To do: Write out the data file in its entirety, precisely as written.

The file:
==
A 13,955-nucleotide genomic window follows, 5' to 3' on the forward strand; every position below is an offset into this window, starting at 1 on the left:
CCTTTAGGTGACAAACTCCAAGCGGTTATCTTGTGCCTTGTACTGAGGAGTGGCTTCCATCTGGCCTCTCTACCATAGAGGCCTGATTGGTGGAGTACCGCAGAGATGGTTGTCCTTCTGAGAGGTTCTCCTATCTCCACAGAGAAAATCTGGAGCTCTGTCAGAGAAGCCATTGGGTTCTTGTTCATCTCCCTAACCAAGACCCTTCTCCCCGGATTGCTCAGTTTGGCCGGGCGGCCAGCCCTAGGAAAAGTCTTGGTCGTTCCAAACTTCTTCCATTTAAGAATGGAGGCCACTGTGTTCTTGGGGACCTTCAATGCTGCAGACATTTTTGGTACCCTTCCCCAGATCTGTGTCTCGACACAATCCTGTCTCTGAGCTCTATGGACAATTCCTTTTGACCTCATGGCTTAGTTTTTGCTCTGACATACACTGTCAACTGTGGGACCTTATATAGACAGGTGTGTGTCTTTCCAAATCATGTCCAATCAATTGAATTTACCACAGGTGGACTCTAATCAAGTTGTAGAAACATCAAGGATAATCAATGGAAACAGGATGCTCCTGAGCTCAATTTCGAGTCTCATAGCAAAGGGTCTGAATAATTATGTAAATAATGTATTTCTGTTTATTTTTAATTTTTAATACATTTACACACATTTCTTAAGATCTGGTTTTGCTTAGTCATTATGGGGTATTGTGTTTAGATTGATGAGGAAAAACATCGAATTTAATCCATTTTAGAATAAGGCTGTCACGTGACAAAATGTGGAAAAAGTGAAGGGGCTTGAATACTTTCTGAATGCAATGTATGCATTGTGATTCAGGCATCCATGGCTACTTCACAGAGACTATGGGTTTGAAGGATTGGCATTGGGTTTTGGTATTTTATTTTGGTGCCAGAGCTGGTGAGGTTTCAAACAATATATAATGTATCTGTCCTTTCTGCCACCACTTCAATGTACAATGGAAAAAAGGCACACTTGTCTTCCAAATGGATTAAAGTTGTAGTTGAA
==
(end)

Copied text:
A 13,955-nucleotide genomic window follows, 5' to 3' on the forward strand; every position below is an offset into this window, starting at 1 on the left:
CCTTTAGGTGACAAACTCCAAGCGGTTATCTTGTGCCTTGTACTGAGGAGTGGCTTCCATCTGGCCTCTCTACCATAGAGGCCTGATTGGTGGAGTACCGCAGAGATGGTTGTCCTTCTGAGAGGTTCTCCTATCTCCACAGAGAAAATCTGGAGCTCTGTCAGAGAAGCCATTGGGTTCTTGTTCATCTCCCTAACCAAGACCCTTCTCCCCGGATTGCTCAGTTTGGCCGGGCGGCCAGCCCTAGGAAAAGTCTTGGTCGTTCCAAACTTCTTCCATTTAAGAATGGAGGCCACTGTGTTCTTGGGGACCTTCAATGCTGCAGACATTTTTGGTACCCTTCCCCAGATCTGTGTCTCGACACAATCCTGTCTCTGAGCTCTATGGACAATTCCTTTTGACCTCATGGCTTAGTTTTTGCTCTGACATACACTGTCAACTGTGGGACCTTATATAGACAGGTGTGTGTCTTTCCAAATCATGTCCAATCAATTGAATTTACCACAGGTGGACTCTAATCAAGTTGTAGAAACATCAAGGATAATCAATGGAAACAGGATGCTCCTGAGCTCAATTTCGAGTCTCATAGCAAAGGGTCTGAATAATTATGTAAATAATGTATTTCTGTTTATTTTTAATTTTTAATACATTTACACACATTTCTTAAGATCTGGTTTTGCTTAGTCATTATGGGGTATTGTGTTTAGATTGATGAGGAAAAACATCGAATTTAATCCATTTTAGAATAAGGCTGTCACGTGACAAAATGTGGAAAAAGTGAAGGGGCTTGAATACTTTCTGAATGCAATGTATGCATTGTGATTCAGGCATCCATGGCTACTTCACAGAGACTATGGGTTTGAAGGATTGGCATTGGGTTTTGGTATTTTATTTTGGTGCCAGAGCTGGTGAGGTTTCAAACAATATATAATGTATCTGTCCTTTCTGCCACCACTTCAATGTACAATGGAAAAAAGGCACACTTGTCTTCCAAATGGATTAAAGTTGTAGTTGAA